On Fri PM (5/1) a small gale is to start building in the Gulf of Alaska generating 40 kt northwest winds with seas on the increase. The gale is to track east Sat AM (5/2) with west-northwest winds holding at 40 kts with seas 25 ft at 46N 157W. Fetch is to quickly fade from 30 kts in the evening with seas fading from 22 ft at 45.5N 152.5W. This system is to be gone after that. Assuming all goes as forecast some small and limited 14 sec period swell could result for North CA starting Tues AM (5/5). Maybe 4 ft @ 13-14 secs (5 ft faces) from 298 degrees and shadowed in the SF Bay Area.
No other swell producing fetch is forecast.
North Pacific Animations: Jetstream - Surface Pressure/Wind - Sea Height - Surf Height
No tropical systems of interest were being monitored.
California Nearshore Forecast
On Thursday (4/30) high pressure at 1034 mbs was north of Hawaii ridging east hard into Oregon generating north winds at 30 kts along the North CA coast with almost an eddy flow setting up over central CA. On Friday more of the same is forecast but with north winds turning more north-northeast and down to 25 kts with an eddy flow more possible for Central CA. Winds over Cape Mendo to hold at 25 kts but shrink in coverage on Sat (5/2) with the eddy flow holding over Central CA. Winds to fade over Cape Mendocino Sunday (5/3) with the eddy flow still in.cgiace then collapsing on Monday with north winds 15 kts along mainly the Point Area to Bodega Bay coastline. The gradient to rebuild and fall south on Tues (5/5) with 20-25 kts north winds taking over all of North and Central CA building to 25 kts solid on Wednesday, then fading from 20 kts Thursday (5/7) and starting to lift north.
Jetstream- On Thursday AM (4/30) a .cgiit flow was in control over the Tasman Sea, merging just east of New Zealand with a solid trough pushing the southern branch of the jet north there. Winds were 110 kts flowing up into the trough, offering some reasonable support for gale development. East of there the combined flow started falling southeast, and then hard southeast while disintegrating over the Southeast Pacific forming a defined ridge and shutting down any support for gale development there on into Southern Chile. Over the next 72 hours the trough is to continue holding together, but easing east with only 90-100 kt winds feeding it, offering minimal support mainly for low pressure development through Sat (5/2). Meantime a ridge is to be building under New Zealand Locking thing down there. Beyond 72 hours starting Mon (5/4) remnants of the New Zealand trough is to still be holding together, but now positioned in the Southeast Pacific with 110 kts winds from the West Pacific portion of the jet feeding into it offering some support for gale development. forecast building east of New Zealand with 120 kt winds feeding up into it and slowly easing east but also slowly loosing energy. If anything, the trough is to start pushing north into Wed (5/6) still being fed by 100 kts winds , then pinching off on Thursday (5/7) with the whole southern branch lifting a little bit north running flat west to east on the 53N latitude line. No real support for gale development indicated.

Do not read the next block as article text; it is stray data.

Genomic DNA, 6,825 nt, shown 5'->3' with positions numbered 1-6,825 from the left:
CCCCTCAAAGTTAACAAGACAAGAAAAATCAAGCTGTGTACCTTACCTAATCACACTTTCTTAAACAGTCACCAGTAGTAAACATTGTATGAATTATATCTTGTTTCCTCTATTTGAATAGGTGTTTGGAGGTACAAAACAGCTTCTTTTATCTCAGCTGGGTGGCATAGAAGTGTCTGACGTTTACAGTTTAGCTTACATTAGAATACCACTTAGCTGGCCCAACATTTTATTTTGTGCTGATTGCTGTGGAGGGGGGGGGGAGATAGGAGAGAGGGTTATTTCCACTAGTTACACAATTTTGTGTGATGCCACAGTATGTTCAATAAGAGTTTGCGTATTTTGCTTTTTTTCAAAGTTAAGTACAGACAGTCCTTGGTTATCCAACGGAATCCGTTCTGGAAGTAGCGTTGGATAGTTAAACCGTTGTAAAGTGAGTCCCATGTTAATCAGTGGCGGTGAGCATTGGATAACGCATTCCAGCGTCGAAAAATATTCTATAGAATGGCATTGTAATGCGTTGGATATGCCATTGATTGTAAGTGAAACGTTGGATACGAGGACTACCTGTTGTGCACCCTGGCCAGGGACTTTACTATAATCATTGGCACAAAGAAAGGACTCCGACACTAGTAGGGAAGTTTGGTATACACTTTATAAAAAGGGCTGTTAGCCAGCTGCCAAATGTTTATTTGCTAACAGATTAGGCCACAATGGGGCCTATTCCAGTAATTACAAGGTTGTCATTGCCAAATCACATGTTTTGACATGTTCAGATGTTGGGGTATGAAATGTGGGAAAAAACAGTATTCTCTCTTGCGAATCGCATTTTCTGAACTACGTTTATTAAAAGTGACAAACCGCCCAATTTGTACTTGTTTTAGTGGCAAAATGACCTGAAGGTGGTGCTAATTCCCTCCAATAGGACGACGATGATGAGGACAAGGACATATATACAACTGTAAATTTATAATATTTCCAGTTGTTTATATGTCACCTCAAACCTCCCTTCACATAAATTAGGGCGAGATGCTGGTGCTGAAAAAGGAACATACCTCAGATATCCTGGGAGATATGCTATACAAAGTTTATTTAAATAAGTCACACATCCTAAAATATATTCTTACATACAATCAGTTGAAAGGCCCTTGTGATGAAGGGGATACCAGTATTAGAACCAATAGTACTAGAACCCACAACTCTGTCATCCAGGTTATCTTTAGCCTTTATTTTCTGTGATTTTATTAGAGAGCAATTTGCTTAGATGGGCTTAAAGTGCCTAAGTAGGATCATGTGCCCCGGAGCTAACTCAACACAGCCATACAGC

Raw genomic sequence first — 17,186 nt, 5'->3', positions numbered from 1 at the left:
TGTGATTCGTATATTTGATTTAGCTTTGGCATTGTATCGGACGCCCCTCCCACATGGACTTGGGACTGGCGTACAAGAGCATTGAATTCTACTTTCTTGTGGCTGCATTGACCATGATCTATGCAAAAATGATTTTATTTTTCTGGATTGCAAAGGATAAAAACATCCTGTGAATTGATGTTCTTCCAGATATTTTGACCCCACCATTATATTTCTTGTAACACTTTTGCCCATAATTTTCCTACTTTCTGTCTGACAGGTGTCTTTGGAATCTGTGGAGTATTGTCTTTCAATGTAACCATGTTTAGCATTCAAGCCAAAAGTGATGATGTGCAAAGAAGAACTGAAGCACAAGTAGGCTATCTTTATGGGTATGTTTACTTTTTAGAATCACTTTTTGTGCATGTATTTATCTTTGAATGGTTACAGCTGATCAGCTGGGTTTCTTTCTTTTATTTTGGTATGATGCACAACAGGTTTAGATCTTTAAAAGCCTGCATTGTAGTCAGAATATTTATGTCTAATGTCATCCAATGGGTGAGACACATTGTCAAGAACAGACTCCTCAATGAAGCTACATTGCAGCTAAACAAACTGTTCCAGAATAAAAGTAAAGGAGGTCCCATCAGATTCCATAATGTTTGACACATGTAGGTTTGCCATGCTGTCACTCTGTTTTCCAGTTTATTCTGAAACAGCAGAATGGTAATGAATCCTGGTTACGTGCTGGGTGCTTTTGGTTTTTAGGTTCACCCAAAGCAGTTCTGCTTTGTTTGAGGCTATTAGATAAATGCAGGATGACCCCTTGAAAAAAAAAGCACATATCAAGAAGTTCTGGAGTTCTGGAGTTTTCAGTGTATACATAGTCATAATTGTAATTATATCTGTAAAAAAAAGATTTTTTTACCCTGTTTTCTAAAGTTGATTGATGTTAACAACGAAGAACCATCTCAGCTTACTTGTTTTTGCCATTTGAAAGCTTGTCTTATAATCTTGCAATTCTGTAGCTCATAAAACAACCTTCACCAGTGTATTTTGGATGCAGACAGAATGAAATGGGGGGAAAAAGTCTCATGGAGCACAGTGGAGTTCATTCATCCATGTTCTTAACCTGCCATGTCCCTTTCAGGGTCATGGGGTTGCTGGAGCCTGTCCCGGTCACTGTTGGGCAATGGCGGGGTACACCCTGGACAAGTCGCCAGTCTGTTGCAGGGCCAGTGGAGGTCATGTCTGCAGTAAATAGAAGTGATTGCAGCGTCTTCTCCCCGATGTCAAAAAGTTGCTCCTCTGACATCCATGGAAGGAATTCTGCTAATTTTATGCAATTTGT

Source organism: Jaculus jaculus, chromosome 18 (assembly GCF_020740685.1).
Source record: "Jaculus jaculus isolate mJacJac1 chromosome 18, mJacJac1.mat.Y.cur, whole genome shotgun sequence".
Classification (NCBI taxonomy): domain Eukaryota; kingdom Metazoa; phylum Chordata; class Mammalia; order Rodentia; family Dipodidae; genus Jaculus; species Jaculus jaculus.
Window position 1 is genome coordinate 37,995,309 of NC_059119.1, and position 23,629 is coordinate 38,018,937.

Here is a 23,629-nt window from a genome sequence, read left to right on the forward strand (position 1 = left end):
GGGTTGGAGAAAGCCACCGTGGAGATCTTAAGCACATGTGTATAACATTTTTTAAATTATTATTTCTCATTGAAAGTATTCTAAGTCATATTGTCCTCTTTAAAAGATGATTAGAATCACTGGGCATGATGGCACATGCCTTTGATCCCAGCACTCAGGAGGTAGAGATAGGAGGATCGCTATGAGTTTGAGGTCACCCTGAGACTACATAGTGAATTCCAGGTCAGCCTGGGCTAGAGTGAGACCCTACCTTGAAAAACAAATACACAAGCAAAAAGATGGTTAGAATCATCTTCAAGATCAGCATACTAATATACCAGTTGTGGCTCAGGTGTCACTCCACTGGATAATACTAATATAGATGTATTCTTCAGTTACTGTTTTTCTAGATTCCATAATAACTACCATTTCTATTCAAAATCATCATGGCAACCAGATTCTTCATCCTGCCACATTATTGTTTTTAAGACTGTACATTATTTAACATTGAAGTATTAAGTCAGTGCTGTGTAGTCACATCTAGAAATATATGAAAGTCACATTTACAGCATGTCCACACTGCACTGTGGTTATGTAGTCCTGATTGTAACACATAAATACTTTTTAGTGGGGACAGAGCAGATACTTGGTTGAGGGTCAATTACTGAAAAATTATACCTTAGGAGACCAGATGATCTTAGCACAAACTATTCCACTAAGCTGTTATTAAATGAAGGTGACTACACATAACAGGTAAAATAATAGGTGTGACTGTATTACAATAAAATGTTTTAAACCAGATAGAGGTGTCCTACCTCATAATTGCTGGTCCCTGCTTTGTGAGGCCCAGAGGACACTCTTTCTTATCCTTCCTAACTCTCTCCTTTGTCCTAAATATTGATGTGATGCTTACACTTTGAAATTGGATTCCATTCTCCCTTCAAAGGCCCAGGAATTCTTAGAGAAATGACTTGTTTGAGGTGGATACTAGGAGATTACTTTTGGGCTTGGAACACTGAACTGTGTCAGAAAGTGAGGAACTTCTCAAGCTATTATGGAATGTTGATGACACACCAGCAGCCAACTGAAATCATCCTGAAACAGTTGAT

On Thursday (4/30) long period forerunners of swell from Storm #2S was hitting Chile and working it's way north (see Storm #2S below). A gale also had formed just east of New Zealand with swell from it pushing northeast (see New Zealand Gale below). Otherwise high pressure at 1028 mbs was over the mid-southern latitudes of the Southeast Pacific generally pushing the storm track south there. Over the next 72 hours starting Mon AM (5/4) high pressure is to build over New Zealand at 1032 mbs with the same 2014 mb high off of Southern Chile. No swell production other than what is noted above is forecast.
South Pacific Storm #2S